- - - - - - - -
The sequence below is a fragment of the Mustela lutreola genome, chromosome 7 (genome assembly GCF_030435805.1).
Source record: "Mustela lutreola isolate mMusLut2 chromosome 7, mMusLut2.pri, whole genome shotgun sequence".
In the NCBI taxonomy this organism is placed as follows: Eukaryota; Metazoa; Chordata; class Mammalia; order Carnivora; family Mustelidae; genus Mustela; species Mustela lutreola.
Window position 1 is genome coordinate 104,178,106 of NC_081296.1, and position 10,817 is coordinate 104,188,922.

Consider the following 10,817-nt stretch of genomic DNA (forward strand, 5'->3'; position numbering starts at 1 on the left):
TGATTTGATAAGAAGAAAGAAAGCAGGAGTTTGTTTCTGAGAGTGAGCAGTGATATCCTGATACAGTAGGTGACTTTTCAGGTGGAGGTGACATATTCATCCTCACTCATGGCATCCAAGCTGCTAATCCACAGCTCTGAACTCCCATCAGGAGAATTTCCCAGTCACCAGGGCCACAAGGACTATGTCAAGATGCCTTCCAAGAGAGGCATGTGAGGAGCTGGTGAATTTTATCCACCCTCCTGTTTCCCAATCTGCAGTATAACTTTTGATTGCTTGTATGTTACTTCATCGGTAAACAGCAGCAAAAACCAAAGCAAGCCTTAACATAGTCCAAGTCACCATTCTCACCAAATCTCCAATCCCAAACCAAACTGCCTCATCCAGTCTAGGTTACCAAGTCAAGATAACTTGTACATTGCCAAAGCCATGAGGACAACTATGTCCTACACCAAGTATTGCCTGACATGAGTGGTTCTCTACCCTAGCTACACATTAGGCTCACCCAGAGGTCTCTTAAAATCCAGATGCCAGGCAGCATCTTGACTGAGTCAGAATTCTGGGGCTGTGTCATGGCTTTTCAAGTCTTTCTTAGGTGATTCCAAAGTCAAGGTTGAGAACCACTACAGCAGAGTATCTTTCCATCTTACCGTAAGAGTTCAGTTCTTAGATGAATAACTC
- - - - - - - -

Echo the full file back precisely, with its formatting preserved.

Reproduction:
The sequence below is a fragment of the Mustela lutreola genome, chromosome 7 (genome assembly GCF_030435805.1).
Source record: "Mustela lutreola isolate mMusLut2 chromosome 7, mMusLut2.pri, whole genome shotgun sequence".
In the NCBI taxonomy this organism is placed as follows: Eukaryota; Metazoa; Chordata; class Mammalia; order Carnivora; family Mustelidae; genus Mustela; species Mustela lutreola.
Window position 1 is genome coordinate 104,178,106 of NC_081296.1, and position 10,817 is coordinate 104,188,922.

Consider the following 10,817-nt stretch of genomic DNA (forward strand, 5'->3'; position numbering starts at 1 on the left):
TGATTTGATAAGAAGAAAGAAAGCAGGAGTTTGTTTCTGAGAGTGAGCAGTGATATCCTGATACAGTAGGTGACTTTTCAGGTGGAGGTGACATATTCATCCTCACTCATGGCATCCAAGCTGCTAATCCACAGCTCTGAACTCCCATCAGGAGAATTTCCCAGTCACCAGGGCCACAAGGACTATGTCAAGATGCCTTCCAAGAGAGGCATGTGAGGAGCTGGTGAATTTTATCCACCCTCCTGTTTCCCAATCTGCAGTATAACTTTTGATTGCTTGTATGTTACTTCATCGGTAAACAGCAGCAAAAACCAAAGCAAGCCTTAACATAGTCCAAGTCACCATTCTCACCAAATCTCCAATCCCAAACCAAACTGCCTCATCCAGTCTAGGTTACCAAGTCAAGATAACTTGTACATTGCCAAAGCCATGAGGACAACTATGTCCTACACCAAGTATTGCCTGACATGAGTGGTTCTCTACCCTAGCTACACATTAGGCTCACCCAGAGGTCTCTTAAAATCCAGATGCCAGGCAGCATCTTGACTGAGTCAGAATTCTGGGGCTGTGTCATGGCTTTTCAAGTCTTTCTTAGGTGATTCCAAAGTCAAGGTTGAGAACCACTACAGCAGAGTATCTTTCCATCTTACCGTAAGAGTTCAGTTCTTAGATGAATAACTC